The question of whether or not social service agencies are serving the public was answered inside a small Collingswood house last month. Unfortunately, the starvation tragedy of Bruce Jackson and his brothers has proven once again the inability of these offices to do anything for the welfare of the public.
It has been all over the media lately and for good reason. A story that simultaneously pulls at the heartstrings and calls for government reform is rare enough. But one involving 19-year-olds who stand 4-feet-tall, found eating out of a garbage can by a neighbor who thought he was a raccoon, is news.
Let’s get one thing straight here: The facts of this case are complicated. For years, the New Jersey Division of Youth and Family Services believed that the adopted children of Raymond and Vanessa Jackson had eating disorders and were medically fragile. This may yet prove to be true.
But the fact remains that after a month’s hospitalization, Bruce Jackson grew one inch and gained 21 pounds. This is the same child whose foster parents claimed that he gnawed on drywall and that his stunted growth was caused by preexisting medical conditions.
Bruce’s growth raises questions about his foster parents. Frauds? Deluded? In over their heads?
But, DYFS should have been there to find out the real story. They were not. And that is where the real tragedy lies.
No state agency dealing in the welfare of children should ever have to decline to the point where union representatives tell Congressional committees that they are “consistently and grossly under-funded” and that their agency lacks essential resources to continue in their mission.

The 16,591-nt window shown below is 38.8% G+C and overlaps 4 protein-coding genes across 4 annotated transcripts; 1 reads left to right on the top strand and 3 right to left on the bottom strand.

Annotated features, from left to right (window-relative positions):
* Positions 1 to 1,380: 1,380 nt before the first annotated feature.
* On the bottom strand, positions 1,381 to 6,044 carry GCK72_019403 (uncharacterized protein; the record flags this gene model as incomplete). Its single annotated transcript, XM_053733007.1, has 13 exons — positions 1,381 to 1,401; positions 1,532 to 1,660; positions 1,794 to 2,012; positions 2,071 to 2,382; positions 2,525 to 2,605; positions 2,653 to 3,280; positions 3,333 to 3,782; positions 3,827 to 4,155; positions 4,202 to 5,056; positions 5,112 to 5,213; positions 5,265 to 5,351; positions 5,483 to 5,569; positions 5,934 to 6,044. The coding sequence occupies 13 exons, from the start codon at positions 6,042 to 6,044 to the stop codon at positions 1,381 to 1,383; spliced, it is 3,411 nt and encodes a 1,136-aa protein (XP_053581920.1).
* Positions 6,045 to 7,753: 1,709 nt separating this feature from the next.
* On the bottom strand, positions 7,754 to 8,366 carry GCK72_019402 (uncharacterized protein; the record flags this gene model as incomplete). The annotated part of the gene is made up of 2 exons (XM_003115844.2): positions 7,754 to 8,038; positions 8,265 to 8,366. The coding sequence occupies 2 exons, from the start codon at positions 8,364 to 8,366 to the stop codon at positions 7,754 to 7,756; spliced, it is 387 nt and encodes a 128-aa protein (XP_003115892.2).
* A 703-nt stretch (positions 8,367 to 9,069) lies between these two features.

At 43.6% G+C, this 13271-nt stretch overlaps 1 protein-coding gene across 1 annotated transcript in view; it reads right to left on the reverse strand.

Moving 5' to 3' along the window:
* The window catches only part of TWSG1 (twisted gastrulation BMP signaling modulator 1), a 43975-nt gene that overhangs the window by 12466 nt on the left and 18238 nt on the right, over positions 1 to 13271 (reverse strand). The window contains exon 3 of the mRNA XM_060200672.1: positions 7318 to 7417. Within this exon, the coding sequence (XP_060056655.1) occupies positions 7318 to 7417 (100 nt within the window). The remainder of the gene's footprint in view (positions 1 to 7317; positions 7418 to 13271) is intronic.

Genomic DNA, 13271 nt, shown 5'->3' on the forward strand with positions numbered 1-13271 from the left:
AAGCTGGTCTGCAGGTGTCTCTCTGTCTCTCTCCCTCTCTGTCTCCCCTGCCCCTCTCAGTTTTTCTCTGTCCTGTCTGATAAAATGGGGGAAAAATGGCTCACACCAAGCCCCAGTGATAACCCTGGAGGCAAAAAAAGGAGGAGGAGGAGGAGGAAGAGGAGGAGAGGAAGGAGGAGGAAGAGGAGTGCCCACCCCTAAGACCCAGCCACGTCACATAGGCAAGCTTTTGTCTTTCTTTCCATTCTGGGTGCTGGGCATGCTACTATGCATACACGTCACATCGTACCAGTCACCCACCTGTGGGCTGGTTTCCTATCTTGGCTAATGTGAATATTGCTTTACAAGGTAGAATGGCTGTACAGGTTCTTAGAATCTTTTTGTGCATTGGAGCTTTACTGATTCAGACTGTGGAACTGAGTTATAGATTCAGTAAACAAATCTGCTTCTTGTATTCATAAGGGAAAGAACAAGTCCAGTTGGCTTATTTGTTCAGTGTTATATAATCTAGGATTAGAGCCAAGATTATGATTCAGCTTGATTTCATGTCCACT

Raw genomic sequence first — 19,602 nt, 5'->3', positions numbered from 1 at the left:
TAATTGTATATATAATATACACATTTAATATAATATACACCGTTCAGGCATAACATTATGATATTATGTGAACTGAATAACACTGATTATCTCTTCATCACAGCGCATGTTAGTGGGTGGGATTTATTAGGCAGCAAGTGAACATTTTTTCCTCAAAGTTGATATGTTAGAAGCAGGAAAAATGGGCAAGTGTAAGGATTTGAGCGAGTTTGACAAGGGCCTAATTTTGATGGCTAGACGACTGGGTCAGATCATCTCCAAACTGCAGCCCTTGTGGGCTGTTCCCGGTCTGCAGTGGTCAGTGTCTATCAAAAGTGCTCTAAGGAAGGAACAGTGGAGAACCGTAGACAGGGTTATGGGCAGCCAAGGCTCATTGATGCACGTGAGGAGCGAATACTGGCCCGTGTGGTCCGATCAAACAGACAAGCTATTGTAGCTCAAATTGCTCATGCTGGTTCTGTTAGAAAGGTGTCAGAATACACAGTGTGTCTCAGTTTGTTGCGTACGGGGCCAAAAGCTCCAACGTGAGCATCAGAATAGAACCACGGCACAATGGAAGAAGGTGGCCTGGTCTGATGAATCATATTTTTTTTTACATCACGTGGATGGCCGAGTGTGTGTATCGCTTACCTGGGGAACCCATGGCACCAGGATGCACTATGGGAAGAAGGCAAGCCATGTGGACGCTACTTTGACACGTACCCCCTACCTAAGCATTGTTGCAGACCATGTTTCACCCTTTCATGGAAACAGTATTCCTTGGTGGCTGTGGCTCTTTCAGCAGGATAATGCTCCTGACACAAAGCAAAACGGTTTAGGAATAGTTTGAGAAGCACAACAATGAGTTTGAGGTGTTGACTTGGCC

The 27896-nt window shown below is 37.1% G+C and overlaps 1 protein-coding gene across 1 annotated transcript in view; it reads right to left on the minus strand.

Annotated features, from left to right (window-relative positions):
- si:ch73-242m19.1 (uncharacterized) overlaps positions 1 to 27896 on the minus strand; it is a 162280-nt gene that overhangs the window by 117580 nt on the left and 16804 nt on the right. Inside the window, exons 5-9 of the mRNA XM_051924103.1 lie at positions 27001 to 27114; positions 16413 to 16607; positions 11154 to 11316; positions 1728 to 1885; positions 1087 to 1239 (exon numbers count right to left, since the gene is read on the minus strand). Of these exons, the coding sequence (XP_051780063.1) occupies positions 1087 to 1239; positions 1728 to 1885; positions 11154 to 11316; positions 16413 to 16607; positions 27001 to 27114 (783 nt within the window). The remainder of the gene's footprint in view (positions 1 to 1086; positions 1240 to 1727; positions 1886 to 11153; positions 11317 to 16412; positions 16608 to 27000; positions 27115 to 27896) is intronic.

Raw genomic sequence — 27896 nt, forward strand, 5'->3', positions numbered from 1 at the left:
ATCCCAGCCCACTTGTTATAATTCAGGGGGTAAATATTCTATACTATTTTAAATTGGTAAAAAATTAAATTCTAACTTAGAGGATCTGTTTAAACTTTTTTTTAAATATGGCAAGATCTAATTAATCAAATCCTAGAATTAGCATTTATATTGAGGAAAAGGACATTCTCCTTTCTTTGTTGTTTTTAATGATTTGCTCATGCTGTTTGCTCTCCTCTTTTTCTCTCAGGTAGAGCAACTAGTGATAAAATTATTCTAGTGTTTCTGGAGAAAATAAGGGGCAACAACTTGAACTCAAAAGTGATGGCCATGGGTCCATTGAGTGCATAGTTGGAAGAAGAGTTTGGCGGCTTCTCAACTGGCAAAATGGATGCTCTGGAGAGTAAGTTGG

The caseworker responsible for the Jacksons was handling more than 30 cases because of budget cuts and a high turnover rate at the agency. But the Child Welfare League of America urges that caseworkers handling cases such as theirs handle no more than 15. DYFS has to deal with a turnover rate that hovers around 9 percent annually and loose state regulations that leave loopholes, especially for foster families, that could have a Mack truck driven through them.
This is how the Jacksons were able to get away with not taking their children to the doctor for five years. This is how DYFS was able to rot through a combination of under-funding and loose regulatory oversight.
This is how, in the richest country in the world, children resembling Ethiopian or Cambodian atrocity victims were allowed to grow up in New Jersey.
But here in Philadelphia, we need to make sure that this wake-up call to our city and state social service agencies encourages some sort of change. Our own agencies are suffering from budgetary neglect similar to DYFS, and it will doubtlessly become worse once Harrisburg confirms our new budget. Reform of social service agencies will only take place through an extended fiscal commitment from the state. Either Pennsylvania will have to give up that money or Collingswood will happen on this side of the Delaware. It’s that simple.